As one of the Seven Summits, Mount Kilimanjaro (19,340 ft) earns a natural place on most climbers’ bucket list. While the route is non-technical – meaning you can trek to the summit without needing crampons, ropes, or other special equipment – that doesn’t mean it is easy. Roughly a third of climbers who attempt Mount Kilimanjaro do not make it up to Uhuru Peak. Those who do make it to the summit tend to be physically fit and heed the mountain guides’ advice on how to handle the high altitude. While there are several routes up Mount Kilimanjaro, the most popular are Machame, Lemosho, and Marangu. The Machame and Lemosho routes are both known for being extremely scenic, passing through 5 different ecosystems as you make your way towards the summit. The main difference between these two is that Lemosho is longer and more remote, so it is more expensive and less crowded (which can be a big plus on such a popular mountain). Marangu is also popular because it is known as the ‘easiest route’. But perhaps because of this, it has a lower success rate than Machame and Lemosho, since it tends to be chosen by less experienced climbers. It is also considered less scenic than other routes since it ascends and descends the same trail. Whatever your route up the mountain, consider adding on a night in the crater floor. It won’t be a comfortable night, and you’ll surely be ready to head down to a lower altitude by the end of it, but it’s the chance of a lifetime to experience an otherworldly landscape in a manner few people will ever experience.
It’s impossible to describe the wonder you’ll feel upon seeing Ngorongoro Crater for the first time. As you approach the crater rim, you’ll see dots all over the landscape. Then, as you descend the rugged trails to the crater floor, you’ll realize the dots are actually wildlife. Zebra, elephants, rhinos, and wildebeest roam all around, while you can find flamingos and hippos hanging out at each swimming hole. You can also visit local Maasai communities living near the crater to experience the cultural side of life in this fascinating region.
Zanzibar is a tropical paradise, which is best known for its white sand beaches and unique culture. This culture is nowhere more evident than in Stone Town, where you’ll feel like you’ve been transported to the Arabian Peninsula. That’s because Zanzibar is a former Sultanate of Oman, and Stone Town once served as Oman’s capital city. For the best views of Zanzibar’s turquoise waters and endless shoreline, you can go on a sunset sail on a traditional dhow, the style of boats used by traders for thousands of years along the Swahili Coast.
Pemba Island is part of the Zanzibar archipelago, in the Indian Ocean. Featuring extraordinary visibility (consistently 100 to 130 ft) and immense stretches of vibrant coral reefs, Pemba Island is home to some of the best dive sites in the world. You can see turtles, dog tooth tuna, eagle rays, barracuda, and even dolphins. If you’re lucky and get your timing right, you can also dive with whale sharks by heading over to nearby Mafia island.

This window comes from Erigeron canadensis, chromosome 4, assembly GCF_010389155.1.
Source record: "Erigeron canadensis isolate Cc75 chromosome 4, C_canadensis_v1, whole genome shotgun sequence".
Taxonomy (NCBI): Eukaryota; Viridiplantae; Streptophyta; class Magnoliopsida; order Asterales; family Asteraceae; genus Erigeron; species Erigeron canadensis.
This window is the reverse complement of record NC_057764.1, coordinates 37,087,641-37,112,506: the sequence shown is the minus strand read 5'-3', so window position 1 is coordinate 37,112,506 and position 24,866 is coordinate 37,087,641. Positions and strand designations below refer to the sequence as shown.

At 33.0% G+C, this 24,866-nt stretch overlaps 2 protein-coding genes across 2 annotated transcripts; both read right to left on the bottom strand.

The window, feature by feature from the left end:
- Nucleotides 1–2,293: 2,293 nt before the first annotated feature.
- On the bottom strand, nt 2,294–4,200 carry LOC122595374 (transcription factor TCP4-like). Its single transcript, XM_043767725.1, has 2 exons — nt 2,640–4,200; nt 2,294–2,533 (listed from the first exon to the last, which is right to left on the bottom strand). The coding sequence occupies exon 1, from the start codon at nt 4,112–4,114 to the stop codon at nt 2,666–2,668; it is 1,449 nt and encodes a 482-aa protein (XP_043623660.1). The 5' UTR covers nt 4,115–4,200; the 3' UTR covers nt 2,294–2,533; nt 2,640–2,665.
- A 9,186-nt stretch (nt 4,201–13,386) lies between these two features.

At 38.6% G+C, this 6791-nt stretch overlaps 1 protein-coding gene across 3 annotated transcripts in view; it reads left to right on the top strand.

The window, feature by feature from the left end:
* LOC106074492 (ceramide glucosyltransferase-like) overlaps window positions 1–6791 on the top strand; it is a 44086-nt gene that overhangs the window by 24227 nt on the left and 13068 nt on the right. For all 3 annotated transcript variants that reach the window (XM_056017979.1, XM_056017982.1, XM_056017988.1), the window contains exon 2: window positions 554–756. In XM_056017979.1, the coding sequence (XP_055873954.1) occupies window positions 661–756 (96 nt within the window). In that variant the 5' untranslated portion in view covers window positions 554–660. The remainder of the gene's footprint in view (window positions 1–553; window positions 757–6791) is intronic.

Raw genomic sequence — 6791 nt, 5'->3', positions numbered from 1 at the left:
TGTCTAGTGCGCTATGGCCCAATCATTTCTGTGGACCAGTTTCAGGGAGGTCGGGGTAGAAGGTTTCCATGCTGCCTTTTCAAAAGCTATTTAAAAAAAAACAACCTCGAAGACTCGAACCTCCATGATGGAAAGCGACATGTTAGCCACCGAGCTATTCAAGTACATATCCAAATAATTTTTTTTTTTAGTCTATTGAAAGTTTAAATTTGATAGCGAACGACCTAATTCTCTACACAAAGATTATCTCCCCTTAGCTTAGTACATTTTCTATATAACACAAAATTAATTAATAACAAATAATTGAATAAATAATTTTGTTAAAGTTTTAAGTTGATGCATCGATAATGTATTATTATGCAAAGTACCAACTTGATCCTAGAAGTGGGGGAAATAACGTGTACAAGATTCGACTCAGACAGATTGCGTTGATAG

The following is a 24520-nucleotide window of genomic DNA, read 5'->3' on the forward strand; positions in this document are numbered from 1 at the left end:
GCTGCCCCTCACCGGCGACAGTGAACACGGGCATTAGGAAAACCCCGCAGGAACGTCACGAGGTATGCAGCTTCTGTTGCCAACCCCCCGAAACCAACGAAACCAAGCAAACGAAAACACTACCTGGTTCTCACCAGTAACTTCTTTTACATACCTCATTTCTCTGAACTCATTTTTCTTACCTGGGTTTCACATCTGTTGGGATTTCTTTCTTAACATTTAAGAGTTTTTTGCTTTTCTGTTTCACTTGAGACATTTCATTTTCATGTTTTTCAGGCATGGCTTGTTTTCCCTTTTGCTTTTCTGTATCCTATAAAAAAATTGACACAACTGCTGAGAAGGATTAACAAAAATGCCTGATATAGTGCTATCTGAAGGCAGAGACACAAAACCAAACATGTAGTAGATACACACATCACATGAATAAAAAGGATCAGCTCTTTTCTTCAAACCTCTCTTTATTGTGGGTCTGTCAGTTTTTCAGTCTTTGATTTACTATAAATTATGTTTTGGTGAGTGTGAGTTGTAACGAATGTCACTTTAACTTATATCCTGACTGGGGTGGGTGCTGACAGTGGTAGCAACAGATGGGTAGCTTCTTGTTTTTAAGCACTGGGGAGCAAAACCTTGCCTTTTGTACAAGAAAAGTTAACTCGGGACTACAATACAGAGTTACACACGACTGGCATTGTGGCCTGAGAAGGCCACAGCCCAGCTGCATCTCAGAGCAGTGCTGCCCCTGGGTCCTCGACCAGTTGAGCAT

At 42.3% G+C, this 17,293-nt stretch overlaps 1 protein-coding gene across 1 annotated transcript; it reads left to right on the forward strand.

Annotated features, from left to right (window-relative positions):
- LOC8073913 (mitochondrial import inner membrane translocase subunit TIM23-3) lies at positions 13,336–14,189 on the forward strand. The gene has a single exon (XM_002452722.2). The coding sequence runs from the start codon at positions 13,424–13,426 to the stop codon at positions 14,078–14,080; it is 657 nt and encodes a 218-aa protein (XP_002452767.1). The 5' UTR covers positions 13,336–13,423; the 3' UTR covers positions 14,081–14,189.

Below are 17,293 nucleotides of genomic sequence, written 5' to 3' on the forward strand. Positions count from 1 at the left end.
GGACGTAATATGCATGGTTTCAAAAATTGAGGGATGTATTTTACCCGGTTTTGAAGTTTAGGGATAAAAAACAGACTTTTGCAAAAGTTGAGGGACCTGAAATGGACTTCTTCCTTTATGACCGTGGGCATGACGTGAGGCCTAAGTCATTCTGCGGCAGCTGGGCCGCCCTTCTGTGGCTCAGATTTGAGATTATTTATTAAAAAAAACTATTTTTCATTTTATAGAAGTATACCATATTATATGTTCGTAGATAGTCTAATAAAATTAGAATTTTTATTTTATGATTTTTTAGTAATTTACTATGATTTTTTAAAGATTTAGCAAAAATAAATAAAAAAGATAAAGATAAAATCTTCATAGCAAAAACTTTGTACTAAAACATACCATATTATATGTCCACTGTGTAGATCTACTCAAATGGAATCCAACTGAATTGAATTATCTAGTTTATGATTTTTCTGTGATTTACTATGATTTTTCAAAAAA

Each year, millions of animals migrate across the Serengeti in search of better grazing areas, including wildebeest, zebra, and gazelles. As the herd moves in predictable patterns, it’s possible to plan your trip to Tanzania to witness some of the most breathtaking events, like calving season and the crossing of the Mara River. Most tours to see the ‘Great Migration’ are land-based, but you can get a bird’s eye view of the action by taking a hot air balloon ride – a once in a lifetime experience.
Sauti za Busara is an East African music festival held each February in Zanzibar. Over 20,000 people typically attend the event, which features artists from all around Africa. Besides the music, the event features a carnival and street parade in Stone Town, where you’ll see clowns, stilt-walkers, fire dancers, and acrobats roaming the ancient city.
The Kilimanjaro Marathon takes on a special significance for those who venture to its summit before or after the race. Climb before and you’ll be looking at the summit mid-race, thinking how you were just up there the week before. Climb after and you’ll be wondering how it’ll feel standing on the roof of Africa, hoping your legs will carry you up after the long run. Either way, you’ll have plenty of views of the mountain on the course if the weather is good. The second half heads straight up towards the mountain for 6.5 miles, before a long descent all the way to the finish. If you’re going all the way to East Africa for the race, might as well stay and explore a bit. Besides a safari in the Ngorongoro Crater and sailing on dhows in Zanzibar, there are also plenty of adventures to be had in neighboring Kenya. Whether you visit the Maasai Mara, go skydiving in Diani Beach, or party in Nairobi, you’re sure to be glad you extended the trip.